November 22, 2006


Divided Venezuelans United on Costly Policy of Cheap Gas (Juan Forero, 11/23/06, Washington Post)

In this famously polarized country, where President Hugo Chávez's government and a strident opposition never have anything good to say about each other, there is agreement about at least one thing: gas. The country's policy is unalterable, a hip-hip-hurrah for cheap fuel that is seconded by truckers, industrialists and suburban soccer moms in their SUVs.

"As an oil country, the state has the responsibility to guarantee energy and preserve the price of gasoline as it is," said Gabriela Ramírez, a pro-Chávez lawmaker in the National Assembly. "You raise the price one bolivar and you affect the economy because the price of bus tickets goes up, everything becomes more expensive."

Everyone in Venezuela also remembers what happened when prices were dramatically increased in 1989 -- an uprising that left hundreds dead. As the government and its foes prepare for the Dec. 3 presidential election, which most opinion polls show Chávez will win handily, the themes of the day range from Venezuela's expensive aid programs overseas to skyrocketing crime to the government's popular social programs. No one -- no one -- is talking about cheap gasoline.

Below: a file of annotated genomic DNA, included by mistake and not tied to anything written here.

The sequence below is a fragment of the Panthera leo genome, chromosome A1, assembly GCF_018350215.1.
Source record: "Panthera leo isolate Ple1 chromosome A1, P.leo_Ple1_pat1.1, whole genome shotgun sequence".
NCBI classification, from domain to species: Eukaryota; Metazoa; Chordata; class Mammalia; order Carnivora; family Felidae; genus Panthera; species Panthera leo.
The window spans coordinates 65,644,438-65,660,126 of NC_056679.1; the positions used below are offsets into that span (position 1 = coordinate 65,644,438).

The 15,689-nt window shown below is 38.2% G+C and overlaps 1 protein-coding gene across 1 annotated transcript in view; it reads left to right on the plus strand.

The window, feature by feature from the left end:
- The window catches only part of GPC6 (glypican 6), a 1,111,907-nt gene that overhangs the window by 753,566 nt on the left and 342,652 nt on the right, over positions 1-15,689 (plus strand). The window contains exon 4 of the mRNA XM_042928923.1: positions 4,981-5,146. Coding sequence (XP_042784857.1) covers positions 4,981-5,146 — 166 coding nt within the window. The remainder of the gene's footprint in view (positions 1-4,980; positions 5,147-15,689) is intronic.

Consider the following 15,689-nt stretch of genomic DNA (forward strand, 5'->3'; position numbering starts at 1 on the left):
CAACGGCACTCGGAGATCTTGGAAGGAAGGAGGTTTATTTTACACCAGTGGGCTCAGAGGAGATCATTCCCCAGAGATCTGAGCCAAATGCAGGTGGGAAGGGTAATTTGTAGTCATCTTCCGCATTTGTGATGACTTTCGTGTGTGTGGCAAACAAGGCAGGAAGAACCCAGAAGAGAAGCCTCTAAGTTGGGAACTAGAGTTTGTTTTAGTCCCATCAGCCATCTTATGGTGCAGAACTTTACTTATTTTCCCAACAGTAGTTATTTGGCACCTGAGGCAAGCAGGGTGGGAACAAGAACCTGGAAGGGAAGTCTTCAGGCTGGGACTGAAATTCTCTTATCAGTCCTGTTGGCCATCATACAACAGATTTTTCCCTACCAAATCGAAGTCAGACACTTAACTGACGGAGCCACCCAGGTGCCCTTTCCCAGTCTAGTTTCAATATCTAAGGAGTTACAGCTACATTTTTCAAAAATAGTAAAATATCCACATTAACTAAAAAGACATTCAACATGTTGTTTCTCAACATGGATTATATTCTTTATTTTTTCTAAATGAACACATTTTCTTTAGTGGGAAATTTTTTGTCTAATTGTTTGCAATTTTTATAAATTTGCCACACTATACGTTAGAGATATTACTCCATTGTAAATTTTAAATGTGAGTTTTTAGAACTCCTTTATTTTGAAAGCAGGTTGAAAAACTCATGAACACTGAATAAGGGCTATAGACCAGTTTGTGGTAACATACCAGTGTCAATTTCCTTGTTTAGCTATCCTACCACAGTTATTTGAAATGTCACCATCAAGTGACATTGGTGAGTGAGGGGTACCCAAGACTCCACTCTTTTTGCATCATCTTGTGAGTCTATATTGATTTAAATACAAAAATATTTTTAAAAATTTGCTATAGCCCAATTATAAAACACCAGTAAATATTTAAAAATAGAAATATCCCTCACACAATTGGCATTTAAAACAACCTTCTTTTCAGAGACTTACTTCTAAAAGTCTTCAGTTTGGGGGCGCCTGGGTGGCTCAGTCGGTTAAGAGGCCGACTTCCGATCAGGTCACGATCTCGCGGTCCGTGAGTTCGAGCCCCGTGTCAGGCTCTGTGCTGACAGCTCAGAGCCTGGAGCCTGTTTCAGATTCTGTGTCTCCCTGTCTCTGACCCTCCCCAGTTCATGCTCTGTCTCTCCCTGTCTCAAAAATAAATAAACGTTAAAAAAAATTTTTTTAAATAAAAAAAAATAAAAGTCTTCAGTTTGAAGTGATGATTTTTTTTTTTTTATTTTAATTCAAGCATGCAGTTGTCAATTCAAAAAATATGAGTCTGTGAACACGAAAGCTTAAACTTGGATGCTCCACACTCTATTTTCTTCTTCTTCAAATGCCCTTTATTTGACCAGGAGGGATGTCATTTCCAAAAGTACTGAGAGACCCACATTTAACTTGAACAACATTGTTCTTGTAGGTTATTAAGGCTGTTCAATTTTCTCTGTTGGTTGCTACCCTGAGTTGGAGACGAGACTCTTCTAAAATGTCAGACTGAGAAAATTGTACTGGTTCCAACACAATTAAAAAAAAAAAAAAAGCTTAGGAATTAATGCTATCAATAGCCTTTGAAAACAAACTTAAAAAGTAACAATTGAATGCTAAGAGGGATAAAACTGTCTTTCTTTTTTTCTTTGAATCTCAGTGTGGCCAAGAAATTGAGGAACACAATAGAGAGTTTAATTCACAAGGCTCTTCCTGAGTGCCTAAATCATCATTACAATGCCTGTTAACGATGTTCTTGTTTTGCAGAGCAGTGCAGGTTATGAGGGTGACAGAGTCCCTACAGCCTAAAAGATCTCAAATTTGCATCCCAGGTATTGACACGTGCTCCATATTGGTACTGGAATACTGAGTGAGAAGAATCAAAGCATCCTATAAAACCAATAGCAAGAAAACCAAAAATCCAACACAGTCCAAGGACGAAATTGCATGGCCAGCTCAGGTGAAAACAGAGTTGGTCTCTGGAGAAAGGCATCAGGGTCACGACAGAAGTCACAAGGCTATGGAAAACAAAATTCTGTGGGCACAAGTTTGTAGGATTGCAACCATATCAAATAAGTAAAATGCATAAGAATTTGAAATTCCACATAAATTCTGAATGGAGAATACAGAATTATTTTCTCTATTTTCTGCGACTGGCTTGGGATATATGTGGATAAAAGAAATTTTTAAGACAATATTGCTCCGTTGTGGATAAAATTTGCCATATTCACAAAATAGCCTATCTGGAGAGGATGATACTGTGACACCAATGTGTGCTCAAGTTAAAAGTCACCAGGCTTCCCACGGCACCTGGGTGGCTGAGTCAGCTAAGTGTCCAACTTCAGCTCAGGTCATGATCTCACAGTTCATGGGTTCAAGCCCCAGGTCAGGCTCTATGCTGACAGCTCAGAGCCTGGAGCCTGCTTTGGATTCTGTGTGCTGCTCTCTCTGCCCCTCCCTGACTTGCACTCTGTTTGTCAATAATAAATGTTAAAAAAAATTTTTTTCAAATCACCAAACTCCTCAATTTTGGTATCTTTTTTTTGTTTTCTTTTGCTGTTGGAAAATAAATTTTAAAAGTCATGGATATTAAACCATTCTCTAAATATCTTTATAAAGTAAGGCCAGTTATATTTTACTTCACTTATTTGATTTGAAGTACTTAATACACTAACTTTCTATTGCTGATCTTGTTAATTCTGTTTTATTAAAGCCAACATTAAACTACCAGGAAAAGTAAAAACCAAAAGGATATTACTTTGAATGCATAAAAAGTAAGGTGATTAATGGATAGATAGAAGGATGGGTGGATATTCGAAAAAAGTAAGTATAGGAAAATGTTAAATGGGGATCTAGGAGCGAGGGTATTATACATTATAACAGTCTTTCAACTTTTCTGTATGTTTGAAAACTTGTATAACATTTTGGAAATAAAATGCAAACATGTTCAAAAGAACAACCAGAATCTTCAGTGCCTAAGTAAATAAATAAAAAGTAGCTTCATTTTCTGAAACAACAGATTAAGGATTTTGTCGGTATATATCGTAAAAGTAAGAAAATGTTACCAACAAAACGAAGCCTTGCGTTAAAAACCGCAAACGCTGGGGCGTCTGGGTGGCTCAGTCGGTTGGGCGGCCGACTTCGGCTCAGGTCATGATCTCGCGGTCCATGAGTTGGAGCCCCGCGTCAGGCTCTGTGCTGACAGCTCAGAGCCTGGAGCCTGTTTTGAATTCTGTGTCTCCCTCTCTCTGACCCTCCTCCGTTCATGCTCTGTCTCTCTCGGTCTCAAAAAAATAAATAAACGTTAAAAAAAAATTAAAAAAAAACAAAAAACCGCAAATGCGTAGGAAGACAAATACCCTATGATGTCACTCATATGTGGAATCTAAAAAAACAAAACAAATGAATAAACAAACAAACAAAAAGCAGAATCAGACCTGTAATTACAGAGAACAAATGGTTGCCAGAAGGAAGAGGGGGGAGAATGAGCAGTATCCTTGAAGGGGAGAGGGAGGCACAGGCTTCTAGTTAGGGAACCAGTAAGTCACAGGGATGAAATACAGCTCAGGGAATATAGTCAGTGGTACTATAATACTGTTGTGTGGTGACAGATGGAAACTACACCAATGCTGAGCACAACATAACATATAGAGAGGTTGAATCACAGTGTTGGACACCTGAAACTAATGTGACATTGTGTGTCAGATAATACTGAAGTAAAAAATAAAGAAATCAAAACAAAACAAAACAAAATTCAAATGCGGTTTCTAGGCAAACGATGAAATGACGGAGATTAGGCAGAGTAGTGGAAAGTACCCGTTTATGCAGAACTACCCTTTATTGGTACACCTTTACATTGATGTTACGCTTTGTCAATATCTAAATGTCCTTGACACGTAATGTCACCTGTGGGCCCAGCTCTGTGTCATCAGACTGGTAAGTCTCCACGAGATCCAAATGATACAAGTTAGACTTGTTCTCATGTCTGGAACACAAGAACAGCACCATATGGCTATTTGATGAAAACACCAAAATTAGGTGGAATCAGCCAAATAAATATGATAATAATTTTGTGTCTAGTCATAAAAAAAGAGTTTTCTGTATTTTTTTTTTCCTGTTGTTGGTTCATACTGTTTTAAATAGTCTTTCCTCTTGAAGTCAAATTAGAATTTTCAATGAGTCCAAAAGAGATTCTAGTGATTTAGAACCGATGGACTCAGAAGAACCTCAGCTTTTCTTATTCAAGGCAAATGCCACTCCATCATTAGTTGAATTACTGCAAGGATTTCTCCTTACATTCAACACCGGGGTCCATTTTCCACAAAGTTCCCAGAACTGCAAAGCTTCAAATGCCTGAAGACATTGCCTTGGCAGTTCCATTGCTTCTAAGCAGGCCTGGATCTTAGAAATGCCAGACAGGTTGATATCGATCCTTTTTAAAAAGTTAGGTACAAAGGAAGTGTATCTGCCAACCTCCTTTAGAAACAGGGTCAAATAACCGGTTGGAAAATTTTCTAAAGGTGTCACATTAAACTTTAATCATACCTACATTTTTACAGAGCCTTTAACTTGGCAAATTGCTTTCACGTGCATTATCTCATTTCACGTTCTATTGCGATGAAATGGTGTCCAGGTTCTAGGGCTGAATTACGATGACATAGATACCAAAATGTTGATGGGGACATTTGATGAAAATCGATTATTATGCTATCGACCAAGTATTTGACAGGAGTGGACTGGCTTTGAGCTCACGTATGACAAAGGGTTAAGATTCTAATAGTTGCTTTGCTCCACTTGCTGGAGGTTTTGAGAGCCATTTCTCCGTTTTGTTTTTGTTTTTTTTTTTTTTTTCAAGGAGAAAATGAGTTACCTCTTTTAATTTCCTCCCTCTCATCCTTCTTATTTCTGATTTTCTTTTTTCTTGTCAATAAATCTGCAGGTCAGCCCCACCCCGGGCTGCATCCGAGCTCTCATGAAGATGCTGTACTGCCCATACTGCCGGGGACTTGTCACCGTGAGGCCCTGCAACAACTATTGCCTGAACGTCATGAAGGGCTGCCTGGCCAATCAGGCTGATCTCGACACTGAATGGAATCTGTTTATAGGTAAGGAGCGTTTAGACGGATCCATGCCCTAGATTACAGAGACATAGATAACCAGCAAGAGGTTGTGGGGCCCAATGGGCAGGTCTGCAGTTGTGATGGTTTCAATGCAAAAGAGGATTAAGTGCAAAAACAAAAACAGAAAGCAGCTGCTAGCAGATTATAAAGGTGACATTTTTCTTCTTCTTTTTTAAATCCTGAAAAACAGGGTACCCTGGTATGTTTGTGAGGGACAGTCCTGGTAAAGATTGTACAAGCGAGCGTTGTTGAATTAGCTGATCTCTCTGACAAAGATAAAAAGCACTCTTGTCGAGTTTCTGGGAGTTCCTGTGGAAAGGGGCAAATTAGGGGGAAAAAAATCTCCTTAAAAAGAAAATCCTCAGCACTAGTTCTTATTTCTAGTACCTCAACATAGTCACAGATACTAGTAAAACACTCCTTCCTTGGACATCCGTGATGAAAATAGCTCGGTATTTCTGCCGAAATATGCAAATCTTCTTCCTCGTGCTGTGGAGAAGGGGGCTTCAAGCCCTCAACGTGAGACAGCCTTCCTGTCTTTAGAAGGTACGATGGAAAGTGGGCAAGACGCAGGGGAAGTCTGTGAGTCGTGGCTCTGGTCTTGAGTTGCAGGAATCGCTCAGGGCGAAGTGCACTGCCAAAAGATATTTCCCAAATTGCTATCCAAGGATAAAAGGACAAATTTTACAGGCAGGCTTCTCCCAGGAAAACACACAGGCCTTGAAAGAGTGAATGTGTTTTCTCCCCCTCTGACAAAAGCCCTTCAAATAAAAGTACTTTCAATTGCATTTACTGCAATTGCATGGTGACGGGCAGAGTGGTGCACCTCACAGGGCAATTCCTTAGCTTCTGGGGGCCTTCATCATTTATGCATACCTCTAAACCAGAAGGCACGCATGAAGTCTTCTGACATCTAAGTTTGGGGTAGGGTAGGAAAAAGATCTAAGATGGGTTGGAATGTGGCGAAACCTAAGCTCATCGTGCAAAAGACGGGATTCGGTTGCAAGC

"Of course, cheap gas is good," said Jesús Espinoza, a truck driver, perplexed that anyone could consider low gasoline prices debilitating. "In a country with so much petroleum riches, you cannot have expensive gasoline. It would be a contradiction."

One downside to the cheap gas, though, is that it eats up about $1 billion in subsidies and another $5 billion that Venezuela fails to earn by not selling the oil on the world market, where a barrel reached a high of $78 this year. It generates the horrendous traffic jams that mark this city, where 2 million cars snake along at an average speed of 9 mph. It also has made the sale of contraband gasoline to neighboring Colombia a major criminal enterprise.

The policy, critics say, is a vicious circle that feeds on itself as Venezuelans seeking investments, ever mindful that filling up a tank costs less than a ham sandwich, buy cars at a record clip.

Posted by Orrin Judd at November 22, 2006 11:58 PM
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